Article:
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Mut and Nu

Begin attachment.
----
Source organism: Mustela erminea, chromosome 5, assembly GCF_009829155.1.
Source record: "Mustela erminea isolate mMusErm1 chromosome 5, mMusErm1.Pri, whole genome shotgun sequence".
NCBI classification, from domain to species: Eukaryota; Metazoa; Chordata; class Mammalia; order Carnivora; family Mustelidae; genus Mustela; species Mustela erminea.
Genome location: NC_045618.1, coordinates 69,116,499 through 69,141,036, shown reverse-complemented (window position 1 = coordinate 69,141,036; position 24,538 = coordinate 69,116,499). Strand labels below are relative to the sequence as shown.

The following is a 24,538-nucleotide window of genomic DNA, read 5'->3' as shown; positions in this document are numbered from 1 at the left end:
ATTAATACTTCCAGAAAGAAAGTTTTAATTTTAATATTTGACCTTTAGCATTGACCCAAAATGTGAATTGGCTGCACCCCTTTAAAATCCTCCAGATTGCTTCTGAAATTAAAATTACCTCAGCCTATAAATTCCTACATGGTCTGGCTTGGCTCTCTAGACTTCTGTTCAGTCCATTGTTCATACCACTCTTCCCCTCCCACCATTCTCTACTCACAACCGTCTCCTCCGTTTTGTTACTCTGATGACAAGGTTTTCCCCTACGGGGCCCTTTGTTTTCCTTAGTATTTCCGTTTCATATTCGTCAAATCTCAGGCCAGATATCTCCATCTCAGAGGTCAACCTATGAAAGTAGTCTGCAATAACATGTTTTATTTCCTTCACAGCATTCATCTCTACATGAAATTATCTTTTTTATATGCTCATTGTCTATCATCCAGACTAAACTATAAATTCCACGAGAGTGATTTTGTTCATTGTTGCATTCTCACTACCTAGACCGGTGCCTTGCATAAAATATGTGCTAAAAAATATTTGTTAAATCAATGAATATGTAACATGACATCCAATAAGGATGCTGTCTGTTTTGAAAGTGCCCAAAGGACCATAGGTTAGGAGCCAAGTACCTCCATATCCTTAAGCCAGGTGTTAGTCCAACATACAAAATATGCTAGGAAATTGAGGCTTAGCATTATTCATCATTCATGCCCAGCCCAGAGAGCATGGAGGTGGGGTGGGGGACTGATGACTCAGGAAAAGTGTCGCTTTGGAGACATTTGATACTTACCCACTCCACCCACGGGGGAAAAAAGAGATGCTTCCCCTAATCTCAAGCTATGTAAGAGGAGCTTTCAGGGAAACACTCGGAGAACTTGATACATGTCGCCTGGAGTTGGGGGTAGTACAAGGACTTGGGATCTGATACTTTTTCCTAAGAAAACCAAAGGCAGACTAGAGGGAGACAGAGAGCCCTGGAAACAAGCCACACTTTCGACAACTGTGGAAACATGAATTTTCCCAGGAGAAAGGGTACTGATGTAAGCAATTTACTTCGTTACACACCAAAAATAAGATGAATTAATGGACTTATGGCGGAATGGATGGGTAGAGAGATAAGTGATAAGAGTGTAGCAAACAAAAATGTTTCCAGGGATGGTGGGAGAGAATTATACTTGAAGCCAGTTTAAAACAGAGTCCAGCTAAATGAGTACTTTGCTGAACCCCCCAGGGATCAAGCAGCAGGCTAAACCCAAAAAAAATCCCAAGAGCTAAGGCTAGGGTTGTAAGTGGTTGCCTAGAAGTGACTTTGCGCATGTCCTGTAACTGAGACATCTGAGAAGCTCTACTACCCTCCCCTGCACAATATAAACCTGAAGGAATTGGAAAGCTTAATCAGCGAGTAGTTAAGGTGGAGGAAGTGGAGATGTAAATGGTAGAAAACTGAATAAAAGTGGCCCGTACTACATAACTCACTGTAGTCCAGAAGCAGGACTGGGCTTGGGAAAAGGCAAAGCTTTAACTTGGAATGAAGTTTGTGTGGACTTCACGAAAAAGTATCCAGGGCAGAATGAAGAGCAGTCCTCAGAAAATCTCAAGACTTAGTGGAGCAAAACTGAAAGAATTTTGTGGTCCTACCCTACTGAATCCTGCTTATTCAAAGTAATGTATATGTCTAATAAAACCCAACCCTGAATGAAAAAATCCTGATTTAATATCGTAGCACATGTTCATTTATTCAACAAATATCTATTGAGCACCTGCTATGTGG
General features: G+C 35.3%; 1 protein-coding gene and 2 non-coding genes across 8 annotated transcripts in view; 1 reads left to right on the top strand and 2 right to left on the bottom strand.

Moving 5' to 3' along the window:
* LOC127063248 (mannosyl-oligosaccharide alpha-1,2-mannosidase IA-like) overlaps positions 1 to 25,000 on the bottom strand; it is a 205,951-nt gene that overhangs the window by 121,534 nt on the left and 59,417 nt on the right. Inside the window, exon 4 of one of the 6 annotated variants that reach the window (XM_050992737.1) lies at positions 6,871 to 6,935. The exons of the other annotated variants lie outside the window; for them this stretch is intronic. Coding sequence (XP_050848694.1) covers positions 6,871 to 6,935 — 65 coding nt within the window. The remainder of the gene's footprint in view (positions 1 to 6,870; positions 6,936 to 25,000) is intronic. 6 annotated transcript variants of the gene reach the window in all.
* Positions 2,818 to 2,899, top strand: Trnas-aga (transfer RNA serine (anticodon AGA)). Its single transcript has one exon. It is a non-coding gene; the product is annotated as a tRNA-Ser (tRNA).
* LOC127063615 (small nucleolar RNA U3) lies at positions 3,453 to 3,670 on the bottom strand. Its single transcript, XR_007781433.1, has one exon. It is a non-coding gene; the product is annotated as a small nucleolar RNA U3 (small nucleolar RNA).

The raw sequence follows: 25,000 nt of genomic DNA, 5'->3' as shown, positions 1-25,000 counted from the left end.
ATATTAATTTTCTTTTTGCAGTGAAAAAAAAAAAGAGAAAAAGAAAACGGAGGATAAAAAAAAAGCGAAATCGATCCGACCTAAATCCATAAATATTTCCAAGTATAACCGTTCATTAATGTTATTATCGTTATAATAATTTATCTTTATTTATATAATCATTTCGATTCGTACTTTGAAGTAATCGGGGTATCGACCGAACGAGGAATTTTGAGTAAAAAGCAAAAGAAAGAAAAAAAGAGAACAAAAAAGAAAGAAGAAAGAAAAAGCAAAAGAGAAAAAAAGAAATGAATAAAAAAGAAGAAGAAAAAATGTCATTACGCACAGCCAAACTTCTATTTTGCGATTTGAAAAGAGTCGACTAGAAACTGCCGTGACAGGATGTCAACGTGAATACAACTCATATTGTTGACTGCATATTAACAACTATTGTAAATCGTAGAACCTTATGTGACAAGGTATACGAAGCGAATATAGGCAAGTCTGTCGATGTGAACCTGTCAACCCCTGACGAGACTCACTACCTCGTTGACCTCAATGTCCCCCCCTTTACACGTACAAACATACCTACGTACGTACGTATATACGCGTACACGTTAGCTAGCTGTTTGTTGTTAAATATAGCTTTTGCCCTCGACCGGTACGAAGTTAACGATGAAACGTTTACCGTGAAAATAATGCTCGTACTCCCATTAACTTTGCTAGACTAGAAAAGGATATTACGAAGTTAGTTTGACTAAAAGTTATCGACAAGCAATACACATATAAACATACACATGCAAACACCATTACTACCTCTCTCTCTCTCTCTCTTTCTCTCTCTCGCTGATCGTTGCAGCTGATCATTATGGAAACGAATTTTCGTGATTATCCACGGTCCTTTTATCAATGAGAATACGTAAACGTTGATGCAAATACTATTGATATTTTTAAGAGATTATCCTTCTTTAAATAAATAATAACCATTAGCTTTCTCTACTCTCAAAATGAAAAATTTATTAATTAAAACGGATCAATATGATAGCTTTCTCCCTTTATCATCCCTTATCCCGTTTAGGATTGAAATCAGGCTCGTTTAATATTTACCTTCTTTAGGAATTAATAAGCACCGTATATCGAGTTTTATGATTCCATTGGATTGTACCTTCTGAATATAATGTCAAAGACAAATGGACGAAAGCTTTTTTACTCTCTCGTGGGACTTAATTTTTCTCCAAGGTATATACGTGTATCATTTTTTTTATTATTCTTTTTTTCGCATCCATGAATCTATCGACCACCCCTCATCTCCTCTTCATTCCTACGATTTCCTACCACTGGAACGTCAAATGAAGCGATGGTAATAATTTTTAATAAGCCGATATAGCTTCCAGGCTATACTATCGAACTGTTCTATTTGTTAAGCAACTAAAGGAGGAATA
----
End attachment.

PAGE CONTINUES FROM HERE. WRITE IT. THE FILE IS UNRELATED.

From what has been said above it appears that Mut was originally the female counterpart of Nu, and that she was "never born," i.e., that she was self-produced. Her association with Nu suggests that she must be identified with some of the characteristics of a remarkable goddess who is mentioned in the Pyramid Texts {Unas, line 181} under the same of Mut, a variant spelling of which is Mauit,. Her name occurs in a passage in which a prayer is made on behalf of Unas that "he may see," the following is the petition, "O Ra, be good to him on this day since yester-"day" {sic} ; after this come the words, "Unas hath had union "with the goddess Mut, Unas hath drawn unto himself the flame "of Isis, Unas hath united himself to the lotus," etc. The only mention of Mut in the Theban Recension Book of the Dead is found in a hymn to Osiris, which forms the clxxxiiird Chapter ; the deceased is made to say to the god, Thou risest up like an "exalted being upon thy standard, and thy beauties exalt the face of man and make long footstep{s}. I have given unto thee the sovereignty of the father Seb, and the goddess Mut, thy mother, who gave birth to the gods, brought thee forth as the first-born of five gods, and created thy beauties and fashioned thy members." The papyrus which contains this passage was written during the region of Seti I., about B.C. 1370, and it was identified with Nut, and that she was made to be the female counterpart of Seb.

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